MHS wastes little time in naming new football coach

It didn’t take long for the Monticello School Board to name a new Billies’ head football coach. In the same special called meeting last Wednesday, the board not only accepted Greg Tiner’s resignation, it also appointed Marty Davis to succeed him.

<span>Thus begins a new era in Monticello High School football. Not that it’ll be much different from the old regime—Davis is a longtime Billies’ assistant coach who’s spent 19 years with the MHS football team. And fans won’t be able to tell much difference between Tiner’s and Davis’ coaching philosophies, the coach who will take over the head job on July 1 said.</span>

<span>“If you ask most coaches,” Davis said, “the first thing they want to do offensively is run the ball. And they want to be able to stop the run on the defensive side of the ball. They want to be sound as to how they line up, and they want to be able to execute. The level of talent is going to dictate what you can and can’t do.</span>

<span>“The first rule of football is that you have to play defense. I told our kids a couple of days ago we’re going to put the best 11 on the field. A lot of our kids have a mindset they’re one side of the ball specialists; our thing as coaches is to put the best 11 on the field. If that means a player plays offense, defense and special teams, they’re going to do that. </span>

<span>“At the same time, players are going to get a chance to prove themselves in practice they deserve to be out there. Everybody’s going to have a role on this team. It might not necessarily be as a starter, it may be as a contributing starter, it might be as a practice player but here’s the thing–everybody is going to get a fair shot. It’s up to the players to win whatever position they want to play. Hopefully, we’re going to put everyone in positions to where we have a chance to be successful as a team.”</span>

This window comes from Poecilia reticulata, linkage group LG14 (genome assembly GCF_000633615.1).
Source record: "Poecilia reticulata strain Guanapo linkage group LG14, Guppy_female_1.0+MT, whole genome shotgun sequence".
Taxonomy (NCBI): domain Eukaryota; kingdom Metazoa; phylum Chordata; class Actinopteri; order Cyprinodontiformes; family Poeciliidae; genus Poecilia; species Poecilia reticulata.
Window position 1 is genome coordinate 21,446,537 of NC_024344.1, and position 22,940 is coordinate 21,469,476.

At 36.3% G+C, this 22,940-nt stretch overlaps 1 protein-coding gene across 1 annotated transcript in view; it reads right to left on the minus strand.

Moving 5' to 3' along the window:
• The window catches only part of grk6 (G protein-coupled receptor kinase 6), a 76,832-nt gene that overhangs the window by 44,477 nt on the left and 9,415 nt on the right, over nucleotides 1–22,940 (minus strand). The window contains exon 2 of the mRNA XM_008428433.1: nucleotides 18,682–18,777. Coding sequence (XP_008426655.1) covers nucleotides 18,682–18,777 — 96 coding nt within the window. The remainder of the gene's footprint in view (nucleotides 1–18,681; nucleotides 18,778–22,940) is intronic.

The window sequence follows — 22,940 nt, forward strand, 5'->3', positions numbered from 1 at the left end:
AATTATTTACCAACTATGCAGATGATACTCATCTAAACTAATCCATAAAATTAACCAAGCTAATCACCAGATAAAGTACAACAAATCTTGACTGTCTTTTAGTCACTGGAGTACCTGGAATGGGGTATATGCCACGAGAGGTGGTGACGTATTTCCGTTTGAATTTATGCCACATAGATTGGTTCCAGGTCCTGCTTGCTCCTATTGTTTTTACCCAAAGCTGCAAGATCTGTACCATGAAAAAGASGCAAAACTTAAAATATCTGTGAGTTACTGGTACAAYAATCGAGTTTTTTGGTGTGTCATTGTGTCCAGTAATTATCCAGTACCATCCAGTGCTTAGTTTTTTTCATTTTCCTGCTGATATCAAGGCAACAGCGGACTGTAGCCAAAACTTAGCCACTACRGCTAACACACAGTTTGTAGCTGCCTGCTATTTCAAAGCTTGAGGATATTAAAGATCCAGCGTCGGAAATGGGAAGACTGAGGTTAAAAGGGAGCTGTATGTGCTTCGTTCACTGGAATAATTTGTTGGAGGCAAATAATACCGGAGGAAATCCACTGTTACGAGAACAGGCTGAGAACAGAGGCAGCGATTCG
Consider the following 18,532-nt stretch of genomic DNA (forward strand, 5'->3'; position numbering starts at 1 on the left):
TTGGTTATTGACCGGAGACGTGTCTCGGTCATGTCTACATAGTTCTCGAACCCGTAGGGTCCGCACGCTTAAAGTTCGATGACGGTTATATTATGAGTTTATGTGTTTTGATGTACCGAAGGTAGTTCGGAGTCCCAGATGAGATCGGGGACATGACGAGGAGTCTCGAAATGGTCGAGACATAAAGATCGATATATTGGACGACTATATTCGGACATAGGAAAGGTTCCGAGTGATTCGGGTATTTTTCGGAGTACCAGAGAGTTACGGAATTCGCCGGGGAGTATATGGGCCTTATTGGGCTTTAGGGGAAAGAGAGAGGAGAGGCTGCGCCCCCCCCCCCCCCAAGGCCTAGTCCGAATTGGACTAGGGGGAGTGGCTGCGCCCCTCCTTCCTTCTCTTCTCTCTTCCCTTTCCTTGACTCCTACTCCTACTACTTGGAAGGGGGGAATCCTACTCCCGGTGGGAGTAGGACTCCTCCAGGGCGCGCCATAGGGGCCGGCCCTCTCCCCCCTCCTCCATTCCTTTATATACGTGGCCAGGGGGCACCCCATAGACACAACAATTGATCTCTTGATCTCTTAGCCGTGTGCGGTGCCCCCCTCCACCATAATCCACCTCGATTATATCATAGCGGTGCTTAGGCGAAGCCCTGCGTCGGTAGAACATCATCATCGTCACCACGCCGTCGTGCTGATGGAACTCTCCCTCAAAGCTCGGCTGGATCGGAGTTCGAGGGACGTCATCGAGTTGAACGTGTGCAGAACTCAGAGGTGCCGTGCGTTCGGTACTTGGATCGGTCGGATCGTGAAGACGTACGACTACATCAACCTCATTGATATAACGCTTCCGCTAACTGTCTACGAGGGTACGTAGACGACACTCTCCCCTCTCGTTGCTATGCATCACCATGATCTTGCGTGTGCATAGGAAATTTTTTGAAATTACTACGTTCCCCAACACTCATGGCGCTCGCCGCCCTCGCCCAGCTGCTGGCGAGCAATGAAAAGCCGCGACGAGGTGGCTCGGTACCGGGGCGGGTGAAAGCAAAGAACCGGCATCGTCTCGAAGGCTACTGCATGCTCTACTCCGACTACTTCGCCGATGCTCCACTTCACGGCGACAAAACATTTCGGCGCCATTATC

<span>Since Davis moved up from the defensive coordinator position, another longtime assistant, Randy Harvey, will assume that job under Davis, he said. Former Monticello head coach and current athletics director Johnny McMurry will continue as offensive coordinator, a position he came out of coaching retirement to handle for Tiner in 2013.</span>

<span>“We were all here when the program was starting to develop and get to the level of where we are now,” Davis noted. “The past couple of years, we’ve not been as good as we have in the past but we still take the same approach but we still take the same approach as to how we do things. it’s just a matter of getting the kids to buy in to what we’re wanting to do—and hopefully, continue the legacy.</span>

<span>“In whatever activity or sport you’re in, it’s always competitive. I think that’s why we’re in the business. I’m competitive, I want to win and my thing is I want us to be in a position to be a factor at the end of the year. I want our kids to go out, be able to compete and be competitive against whoever we line up against. In my opinion, this is probably one of the stronger 4A conferences in the state, if not the strongest.”</span>

<span>Class 4A, District 8 was tough last season, and the new coaching staff will face an even more competitive league this year. Dollarway, the winner of 4A-2 and a state semifinalist, will move into 4A-8 as Lake Village Lakeside drops to Class 3A. Monticello makes it a priority to make the state playoffs each season but an 0-5 start to 2013 had some wondering if that streak would continue. The Billies earned the fourth seed from 4A-8 with a 4-1 finish to the season. </span>